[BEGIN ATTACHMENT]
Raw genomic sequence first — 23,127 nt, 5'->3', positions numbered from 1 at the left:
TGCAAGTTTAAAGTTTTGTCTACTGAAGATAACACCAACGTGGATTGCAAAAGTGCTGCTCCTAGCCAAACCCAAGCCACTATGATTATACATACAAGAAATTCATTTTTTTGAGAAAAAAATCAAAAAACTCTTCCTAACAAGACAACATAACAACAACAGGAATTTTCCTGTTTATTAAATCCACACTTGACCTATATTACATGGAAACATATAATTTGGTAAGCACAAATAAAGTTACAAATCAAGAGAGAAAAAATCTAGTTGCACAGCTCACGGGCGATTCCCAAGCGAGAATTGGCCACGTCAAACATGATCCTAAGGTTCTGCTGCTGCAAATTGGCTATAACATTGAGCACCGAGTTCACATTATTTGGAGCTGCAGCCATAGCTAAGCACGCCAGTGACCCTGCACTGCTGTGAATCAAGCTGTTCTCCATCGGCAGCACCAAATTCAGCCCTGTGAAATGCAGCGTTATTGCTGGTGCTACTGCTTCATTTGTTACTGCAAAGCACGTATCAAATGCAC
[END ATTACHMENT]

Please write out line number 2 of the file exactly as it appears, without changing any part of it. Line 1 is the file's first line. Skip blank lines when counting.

TGCAAGTTTAAAGTTTTGTCTACTGAAGATAACACCAACGTGGATTGCAAAAGTGCTGCTCCTAGCCAAACCCAAGCCACTATGATTATACATACAAGAAATTCATTTTTTTGAGAAAAAAATCAAAAAACTCTTCCTAACAAGACAACATAACAACAACAGGAATTTTCCTGTTTATTAAATCCACACTTGACCTATATTACATGGAAACATATAATTTGGTAAGCACAAATAAAGTTACAAATCAAGAGAGAAAAAATCTAGTTGCACAGCTCACGGGCGATTCCCAAGCGAGAATTGGCCACGTCAAACATGATCCTAAGGTTCTGCTGCTGCAAATTGGCTATAACATTGAGCACCGAGTTCACATTATTTGGAGCTGCAGCCATAGCTAAGCACGCCAGTGACCCTGCACTGCTGTGAATCAAGCTGTTCTCCATCGGCAGCACCAAATTCAGCCCTGTGAAATGCAGCGTTATTGCTGGTGCTACTGCTTCATTTGTTACTGCAAAGCACGTATCAAATGCAC